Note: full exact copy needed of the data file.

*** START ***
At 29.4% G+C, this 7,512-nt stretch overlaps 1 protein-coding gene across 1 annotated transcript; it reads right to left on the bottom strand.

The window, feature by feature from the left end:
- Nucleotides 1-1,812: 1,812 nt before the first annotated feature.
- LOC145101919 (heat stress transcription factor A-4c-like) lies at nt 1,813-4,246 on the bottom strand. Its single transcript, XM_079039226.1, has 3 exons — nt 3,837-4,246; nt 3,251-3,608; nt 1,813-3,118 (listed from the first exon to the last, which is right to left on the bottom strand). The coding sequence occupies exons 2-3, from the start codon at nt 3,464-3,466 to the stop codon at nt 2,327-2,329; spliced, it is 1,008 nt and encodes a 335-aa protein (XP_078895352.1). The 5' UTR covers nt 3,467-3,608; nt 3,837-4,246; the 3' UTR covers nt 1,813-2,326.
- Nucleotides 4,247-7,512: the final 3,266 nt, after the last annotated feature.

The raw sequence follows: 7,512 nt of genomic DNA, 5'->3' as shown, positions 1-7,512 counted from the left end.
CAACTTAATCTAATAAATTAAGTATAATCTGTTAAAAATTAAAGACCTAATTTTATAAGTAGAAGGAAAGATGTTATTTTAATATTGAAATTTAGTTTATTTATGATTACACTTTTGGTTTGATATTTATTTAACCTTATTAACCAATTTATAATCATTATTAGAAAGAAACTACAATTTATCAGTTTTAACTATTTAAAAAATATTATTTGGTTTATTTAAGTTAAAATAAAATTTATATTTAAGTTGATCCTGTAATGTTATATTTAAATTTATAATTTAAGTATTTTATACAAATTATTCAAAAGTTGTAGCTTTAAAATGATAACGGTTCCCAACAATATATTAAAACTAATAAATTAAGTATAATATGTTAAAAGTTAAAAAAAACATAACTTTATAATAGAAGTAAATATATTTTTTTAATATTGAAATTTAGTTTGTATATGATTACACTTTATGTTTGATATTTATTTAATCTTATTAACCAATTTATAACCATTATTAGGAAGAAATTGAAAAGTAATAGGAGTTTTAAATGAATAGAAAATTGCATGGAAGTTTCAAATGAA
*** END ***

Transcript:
At 29.4% G+C, this 7,512-nt stretch overlaps 1 protein-coding gene across 1 annotated transcript; it reads right to left on the bottom strand.

The window, feature by feature from the left end:
- Nucleotides 1-1,812: 1,812 nt before the first annotated feature.
- LOC145101919 (heat stress transcription factor A-4c-like) lies at nt 1,813-4,246 on the bottom strand. Its single transcript, XM_079039226.1, has 3 exons — nt 3,837-4,246; nt 3,251-3,608; nt 1,813-3,118 (listed from the first exon to the last, which is right to left on the bottom strand). The coding sequence occupies exons 2-3, from the start codon at nt 3,464-3,466 to the stop codon at nt 2,327-2,329; spliced, it is 1,008 nt and encodes a 335-aa protein (XP_078895352.1). The 5' UTR covers nt 3,467-3,608; nt 3,837-4,246; the 3' UTR covers nt 1,813-2,326.
- Nucleotides 4,247-7,512: the final 3,266 nt, after the last annotated feature.

The raw sequence follows: 7,512 nt of genomic DNA, 5'->3' as shown, positions 1-7,512 counted from the left end.
CAACTTAATCTAATAAATTAAGTATAATCTGTTAAAAATTAAAGACCTAATTTTATAAGTAGAAGGAAAGATGTTATTTTAATATTGAAATTTAGTTTATTTATGATTACACTTTTGGTTTGATATTTATTTAACCTTATTAACCAATTTATAATCATTATTAGAAAGAAACTACAATTTATCAGTTTTAACTATTTAAAAAATATTATTTGGTTTATTTAAGTTAAAATAAAATTTATATTTAAGTTGATCCTGTAATGTTATATTTAAATTTATAATTTAAGTATTTTATACAAATTATTCAAAAGTTGTAGCTTTAAAATGATAACGGTTCCCAACAATATATTAAAACTAATAAATTAAGTATAATATGTTAAAAGTTAAAAAAAACATAACTTTATAATAGAAGTAAATATATTTTTTTAATATTGAAATTTAGTTTGTATATGATTACACTTTATGTTTGATATTTATTTAATCTTATTAACCAATTTATAACCATTATTAGGAAGAAATTGAAAAGTAATAGGAGTTTTAAATGAATAGAAAATTGCATGGAAGTTTCAAATGAA